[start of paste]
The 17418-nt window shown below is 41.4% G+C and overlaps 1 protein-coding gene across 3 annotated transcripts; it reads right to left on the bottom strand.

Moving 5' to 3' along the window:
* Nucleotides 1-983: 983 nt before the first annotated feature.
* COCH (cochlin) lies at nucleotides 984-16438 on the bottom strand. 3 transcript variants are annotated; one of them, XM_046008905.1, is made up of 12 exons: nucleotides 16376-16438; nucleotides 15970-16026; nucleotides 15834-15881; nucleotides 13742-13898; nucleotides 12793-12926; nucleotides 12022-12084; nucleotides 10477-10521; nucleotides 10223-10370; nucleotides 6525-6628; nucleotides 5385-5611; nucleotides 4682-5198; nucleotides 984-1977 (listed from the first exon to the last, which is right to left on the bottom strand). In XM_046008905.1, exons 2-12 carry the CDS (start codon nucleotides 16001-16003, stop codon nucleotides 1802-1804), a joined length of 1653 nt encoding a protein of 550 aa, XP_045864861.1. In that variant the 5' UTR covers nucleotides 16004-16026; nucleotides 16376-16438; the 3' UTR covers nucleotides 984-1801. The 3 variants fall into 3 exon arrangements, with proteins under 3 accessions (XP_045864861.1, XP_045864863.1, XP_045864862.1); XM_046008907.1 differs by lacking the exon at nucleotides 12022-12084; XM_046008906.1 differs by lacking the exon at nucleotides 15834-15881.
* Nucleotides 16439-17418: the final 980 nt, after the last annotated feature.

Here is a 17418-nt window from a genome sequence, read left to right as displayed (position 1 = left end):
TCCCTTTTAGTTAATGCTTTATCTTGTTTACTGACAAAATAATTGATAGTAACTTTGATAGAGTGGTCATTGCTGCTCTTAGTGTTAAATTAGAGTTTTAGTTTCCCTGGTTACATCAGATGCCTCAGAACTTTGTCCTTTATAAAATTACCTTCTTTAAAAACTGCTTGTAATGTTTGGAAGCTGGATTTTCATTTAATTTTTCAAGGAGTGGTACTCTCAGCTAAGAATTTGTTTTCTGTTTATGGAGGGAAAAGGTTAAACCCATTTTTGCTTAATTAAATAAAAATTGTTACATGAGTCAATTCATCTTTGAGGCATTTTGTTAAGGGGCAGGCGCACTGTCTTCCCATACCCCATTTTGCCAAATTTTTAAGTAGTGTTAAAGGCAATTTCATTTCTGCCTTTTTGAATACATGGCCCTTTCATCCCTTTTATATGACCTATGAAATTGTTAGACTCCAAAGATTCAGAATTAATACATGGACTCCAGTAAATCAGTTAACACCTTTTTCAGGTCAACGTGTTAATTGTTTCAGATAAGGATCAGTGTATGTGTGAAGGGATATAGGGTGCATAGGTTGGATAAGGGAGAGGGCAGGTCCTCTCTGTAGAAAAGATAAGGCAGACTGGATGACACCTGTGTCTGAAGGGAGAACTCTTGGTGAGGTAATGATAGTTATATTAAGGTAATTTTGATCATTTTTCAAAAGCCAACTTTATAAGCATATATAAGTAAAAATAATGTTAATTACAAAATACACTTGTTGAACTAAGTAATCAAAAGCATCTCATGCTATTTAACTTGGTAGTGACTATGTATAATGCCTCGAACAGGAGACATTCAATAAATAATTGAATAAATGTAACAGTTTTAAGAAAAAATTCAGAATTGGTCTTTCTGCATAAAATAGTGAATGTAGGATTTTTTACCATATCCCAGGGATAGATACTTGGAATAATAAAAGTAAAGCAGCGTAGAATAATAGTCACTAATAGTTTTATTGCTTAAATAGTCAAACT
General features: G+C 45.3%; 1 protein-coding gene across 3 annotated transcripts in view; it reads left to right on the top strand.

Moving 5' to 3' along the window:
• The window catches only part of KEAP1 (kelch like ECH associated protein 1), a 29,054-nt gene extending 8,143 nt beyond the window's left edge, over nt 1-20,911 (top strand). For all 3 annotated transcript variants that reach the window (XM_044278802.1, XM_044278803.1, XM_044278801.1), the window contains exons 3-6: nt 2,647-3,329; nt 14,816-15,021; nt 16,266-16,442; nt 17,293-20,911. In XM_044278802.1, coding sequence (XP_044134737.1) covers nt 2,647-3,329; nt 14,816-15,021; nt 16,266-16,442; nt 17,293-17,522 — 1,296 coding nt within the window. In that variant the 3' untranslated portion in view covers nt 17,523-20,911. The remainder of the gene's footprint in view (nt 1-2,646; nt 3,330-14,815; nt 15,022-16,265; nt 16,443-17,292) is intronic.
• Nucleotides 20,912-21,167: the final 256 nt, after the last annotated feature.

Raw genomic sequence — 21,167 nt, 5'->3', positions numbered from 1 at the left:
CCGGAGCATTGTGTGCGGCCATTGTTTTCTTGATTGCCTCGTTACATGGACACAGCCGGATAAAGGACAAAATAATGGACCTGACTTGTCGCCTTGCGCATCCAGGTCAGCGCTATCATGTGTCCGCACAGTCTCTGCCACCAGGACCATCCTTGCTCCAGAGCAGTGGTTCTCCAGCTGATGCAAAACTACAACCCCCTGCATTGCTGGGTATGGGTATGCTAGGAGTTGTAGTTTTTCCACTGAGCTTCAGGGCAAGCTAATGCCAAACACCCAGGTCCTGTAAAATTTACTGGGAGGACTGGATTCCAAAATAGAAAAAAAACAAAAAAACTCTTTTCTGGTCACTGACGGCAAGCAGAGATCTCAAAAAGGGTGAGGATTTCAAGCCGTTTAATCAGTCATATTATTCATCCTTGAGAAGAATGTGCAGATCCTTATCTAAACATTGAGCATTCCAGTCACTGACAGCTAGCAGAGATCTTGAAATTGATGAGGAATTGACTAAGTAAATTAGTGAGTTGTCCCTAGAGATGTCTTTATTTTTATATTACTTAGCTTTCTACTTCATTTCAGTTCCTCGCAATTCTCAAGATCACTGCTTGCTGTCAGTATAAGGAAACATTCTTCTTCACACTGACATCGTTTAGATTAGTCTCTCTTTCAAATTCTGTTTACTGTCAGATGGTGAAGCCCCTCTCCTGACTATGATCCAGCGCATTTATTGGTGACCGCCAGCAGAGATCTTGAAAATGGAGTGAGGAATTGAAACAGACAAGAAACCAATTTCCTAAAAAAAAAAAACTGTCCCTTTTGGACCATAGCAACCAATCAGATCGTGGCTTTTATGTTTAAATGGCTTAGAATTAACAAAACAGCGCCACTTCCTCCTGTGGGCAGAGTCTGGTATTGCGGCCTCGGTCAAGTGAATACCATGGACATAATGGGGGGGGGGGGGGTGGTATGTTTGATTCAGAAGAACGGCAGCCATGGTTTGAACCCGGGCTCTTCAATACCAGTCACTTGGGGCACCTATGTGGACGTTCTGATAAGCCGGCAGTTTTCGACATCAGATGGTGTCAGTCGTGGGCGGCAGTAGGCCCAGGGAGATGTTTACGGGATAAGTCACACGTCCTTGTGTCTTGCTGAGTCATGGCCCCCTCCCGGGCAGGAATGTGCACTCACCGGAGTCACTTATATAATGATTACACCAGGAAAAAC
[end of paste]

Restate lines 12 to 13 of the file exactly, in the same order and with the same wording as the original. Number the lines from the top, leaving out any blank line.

Raw genomic sequence — 21,167 nt, 5'->3', positions numbered from 1 at the left:
CCGGAGCATTGTGTGCGGCCATTGTTTTCTTGATTGCCTCGTTACATGGACACAGCCGGATAAAGGACAAAATAATGGACCTGACTTGTCGCCTTGCGCATCCAGGTCAGCGCTATCATGTGTCCGCACAGTCTCTGCCACCAGGACCATCCTTGCTCCAGAGCAGTGGTTCTCCAGCTGATGCAAAACTACAACCCCCTGCATTGCTGGGTATGGGTATGCTAGGAGTTGTAGTTTTTCCACTGAGCTTCAGGGCAAGCTAATGCCAAACACCCAGGTCCTGTAAAATTTACTGGGAGGACTGGATTCCAAAATAGAAAAAAAACAAAAAAACTCTTTTCTGGTCACTGACGGCAAGCAGAGATCTCAAAAAGGGTGAGGATTTCAAGCCGTTTAATCAGTCATATTATTCATCCTTGAGAAGAATGTGCAGATCCTTATCTAAACATTGAGCATTCCAGTCACTGACAGCTAGCAGAGATCTTGAAATTGATGAGGAATTGACTAAGTAAATTAGTGAGTTGTCCCTAGAGATGTCTTTATTTTTATATTACTTAGCTTTCTACTTCATTTCAGTTCCTCGCAATTCTCAAGATCACTGCTTGCTGTCAGTATAAGGAAACATTCTTCTTCACACTGACATCGTTTAGATTAGTCTCTCTTTCAAATTCTGTTTACTGTCAGATGGTGAAGCCCCTCTCCTGACTATGATCCAGCGCATTTATTGGTGACCGCCAGCAGAGATCTTGAAAATGGAGTGAGGAATTGAAACAGACAAGAAACCAATTTCCTAAAAAAAAAAAACTGTCCCTTTTGGACCATAGCAACCAATCAGATCGTGGCTTTTATGTTTAAATGGCTTAGAATTAACAAAACAGCGCCACTTCCTCCTGTGGGCAGAGTCTGGTATTGCGGCCTCGGTCAAGTGAATACCATGGACATAATGGGGGGGGGGGGGGTGGTATGTTTGATTCAGAAGAACGGCAGCCATGGTTTGAACCCGGGCTCTTCAATACCAGTCACTTGGGGCACCTATGTGGACGTTCTGATAAGCCGGCAGTTTTCGACATCAGATGGTGTCAGTCGTGGGCGGCAGTAGGCCCAGGGAGATGTTTACGGGATAAGTCACACGTCCTTGTGTCTTGCTGAGTCATGGCCCCCTCCCGGGCAGGAATGTGCACTCACCGGAGTCACTTATATAATGATTACACCAGGAAAAAC